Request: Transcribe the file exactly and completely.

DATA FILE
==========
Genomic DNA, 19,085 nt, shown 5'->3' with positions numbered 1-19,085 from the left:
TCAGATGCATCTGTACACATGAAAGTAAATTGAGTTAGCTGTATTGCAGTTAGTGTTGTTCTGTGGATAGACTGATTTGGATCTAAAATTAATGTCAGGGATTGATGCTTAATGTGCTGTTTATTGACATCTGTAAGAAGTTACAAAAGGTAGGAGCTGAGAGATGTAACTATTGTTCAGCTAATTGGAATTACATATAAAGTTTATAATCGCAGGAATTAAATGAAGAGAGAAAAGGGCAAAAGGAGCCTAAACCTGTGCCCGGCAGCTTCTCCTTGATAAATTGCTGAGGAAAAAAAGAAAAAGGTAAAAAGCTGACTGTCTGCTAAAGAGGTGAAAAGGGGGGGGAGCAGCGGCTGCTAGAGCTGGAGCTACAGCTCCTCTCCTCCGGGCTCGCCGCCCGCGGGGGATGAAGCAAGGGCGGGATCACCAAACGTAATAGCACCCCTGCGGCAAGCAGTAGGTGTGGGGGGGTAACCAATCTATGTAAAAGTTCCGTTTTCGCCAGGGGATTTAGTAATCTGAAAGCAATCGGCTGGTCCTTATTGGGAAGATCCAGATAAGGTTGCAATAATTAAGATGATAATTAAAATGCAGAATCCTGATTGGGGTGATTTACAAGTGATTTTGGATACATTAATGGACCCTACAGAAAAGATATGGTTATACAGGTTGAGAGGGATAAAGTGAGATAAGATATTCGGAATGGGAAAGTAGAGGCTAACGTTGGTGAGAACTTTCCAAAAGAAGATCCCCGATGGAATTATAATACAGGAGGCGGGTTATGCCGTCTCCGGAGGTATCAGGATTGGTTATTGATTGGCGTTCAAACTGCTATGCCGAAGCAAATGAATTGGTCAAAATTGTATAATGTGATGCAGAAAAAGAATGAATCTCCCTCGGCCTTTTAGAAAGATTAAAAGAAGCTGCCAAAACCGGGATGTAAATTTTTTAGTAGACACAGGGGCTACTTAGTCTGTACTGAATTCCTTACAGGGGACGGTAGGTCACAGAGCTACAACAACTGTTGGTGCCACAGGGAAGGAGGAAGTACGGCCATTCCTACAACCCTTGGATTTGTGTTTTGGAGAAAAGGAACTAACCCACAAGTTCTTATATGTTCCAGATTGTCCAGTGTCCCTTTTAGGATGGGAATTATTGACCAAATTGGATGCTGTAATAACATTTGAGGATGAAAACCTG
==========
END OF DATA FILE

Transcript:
Genomic DNA, 19,085 nt, shown 5'->3' with positions numbered 1-19,085 from the left:
TCAGATGCATCTGTACACATGAAAGTAAATTGAGTTAGCTGTATTGCAGTTAGTGTTGTTCTGTGGATAGACTGATTTGGATCTAAAATTAATGTCAGGGATTGATGCTTAATGTGCTGTTTATTGACATCTGTAAGAAGTTACAAAAGGTAGGAGCTGAGAGATGTAACTATTGTTCAGCTAATTGGAATTACATATAAAGTTTATAATCGCAGGAATTAAATGAAGAGAGAAAAGGGCAAAAGGAGCCTAAACCTGTGCCCGGCAGCTTCTCCTTGATAAATTGCTGAGGAAAAAAAGAAAAAGGTAAAAAGCTGACTGTCTGCTAAAGAGGTGAAAAGGGGGGGGAGCAGCGGCTGCTAGAGCTGGAGCTACAGCTCCTCTCCTCCGGGCTCGCCGCCCGCGGGGGATGAAGCAAGGGCGGGATCACCAAACGTAATAGCACCCCTGCGGCAAGCAGTAGGTGTGGGGGGGTAACCAATCTATGTAAAAGTTCCGTTTTCGCCAGGGGATTTAGTAATCTGAAAGCAATCGGCTGGTCCTTATTGGGAAGATCCAGATAAGGTTGCAATAATTAAGATGATAATTAAAATGCAGAATCCTGATTGGGGTGATTTACAAGTGATTTTGGATACATTAATGGACCCTACAGAAAAGATATGGTTATACAGGTTGAGAGGGATAAAGTGAGATAAGATATTCGGAATGGGAAAGTAGAGGCTAACGTTGGTGAGAACTTTCCAAAAGAAGATCCCCGATGGAATTATAATACAGGAGGCGGGTTATGCCGTCTCCGGAGGTATCAGGATTGGTTATTGATTGGCGTTCAAACTGCTATGCCGAAGCAAATGAATTGGTCAAAATTGTATAATGTGATGCAGAAAAAGAATGAATCTCCCTCGGCCTTTTAGAAAGATTAAAAGAAGCTGCCAAAACCGGGATGTAAATTTTTTAGTAGACACAGGGGCTACTTAGTCTGTACTGAATTCCTTACAGGGGACGGTAGGTCACAGAGCTACAACAACTGTTGGTGCCACAGGGAAGGAGGAAGTACGGCCATTCCTACAACCCTTGGATTTGTGTTTTGGAGAAAAGGAACTAACCCACAAGTTCTTATATGTTCCAGATTGTCCAGTGTCCCTTTTAGGATGGGAATTATTGACCAAATTGGATGCTGTAATAACATTTGAGGATGAAAACCTG